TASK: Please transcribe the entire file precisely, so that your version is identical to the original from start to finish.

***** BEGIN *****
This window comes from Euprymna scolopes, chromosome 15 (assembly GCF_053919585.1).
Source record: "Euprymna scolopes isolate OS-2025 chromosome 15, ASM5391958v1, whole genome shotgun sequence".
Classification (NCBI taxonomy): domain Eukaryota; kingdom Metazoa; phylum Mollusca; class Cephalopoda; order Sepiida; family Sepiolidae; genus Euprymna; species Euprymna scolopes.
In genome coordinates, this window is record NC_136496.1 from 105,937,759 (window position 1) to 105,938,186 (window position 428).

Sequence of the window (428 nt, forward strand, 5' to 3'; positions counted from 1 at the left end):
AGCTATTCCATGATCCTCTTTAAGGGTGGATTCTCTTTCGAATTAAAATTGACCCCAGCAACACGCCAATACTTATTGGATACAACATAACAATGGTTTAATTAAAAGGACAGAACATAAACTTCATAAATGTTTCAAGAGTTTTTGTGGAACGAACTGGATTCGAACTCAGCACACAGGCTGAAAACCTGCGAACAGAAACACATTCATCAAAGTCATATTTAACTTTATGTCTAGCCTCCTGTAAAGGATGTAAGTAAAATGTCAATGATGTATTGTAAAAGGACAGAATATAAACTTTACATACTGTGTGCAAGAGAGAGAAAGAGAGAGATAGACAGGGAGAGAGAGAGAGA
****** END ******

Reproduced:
This window comes from Euprymna scolopes, chromosome 15 (assembly GCF_053919585.1).
Source record: "Euprymna scolopes isolate OS-2025 chromosome 15, ASM5391958v1, whole genome shotgun sequence".
Classification (NCBI taxonomy): domain Eukaryota; kingdom Metazoa; phylum Mollusca; class Cephalopoda; order Sepiida; family Sepiolidae; genus Euprymna; species Euprymna scolopes.
In genome coordinates, this window is record NC_136496.1 from 105,937,759 (window position 1) to 105,938,186 (window position 428).

Sequence of the window (428 nt, forward strand, 5' to 3'; positions counted from 1 at the left end):
AGCTATTCCATGATCCTCTTTAAGGGTGGATTCTCTTTCGAATTAAAATTGACCCCAGCAACACGCCAATACTTATTGGATACAACATAACAATGGTTTAATTAAAAGGACAGAACATAAACTTCATAAATGTTTCAAGAGTTTTTGTGGAACGAACTGGATTCGAACTCAGCACACAGGCTGAAAACCTGCGAACAGAAACACATTCATCAAAGTCATATTTAACTTTATGTCTAGCCTCCTGTAAAGGATGTAAGTAAAATGTCAATGATGTATTGTAAAAGGACAGAATATAAACTTTACATACTGTGTGCAAGAGAGAGAAAGAGAGAGATAGACAGGGAGAGAGAGAGAGA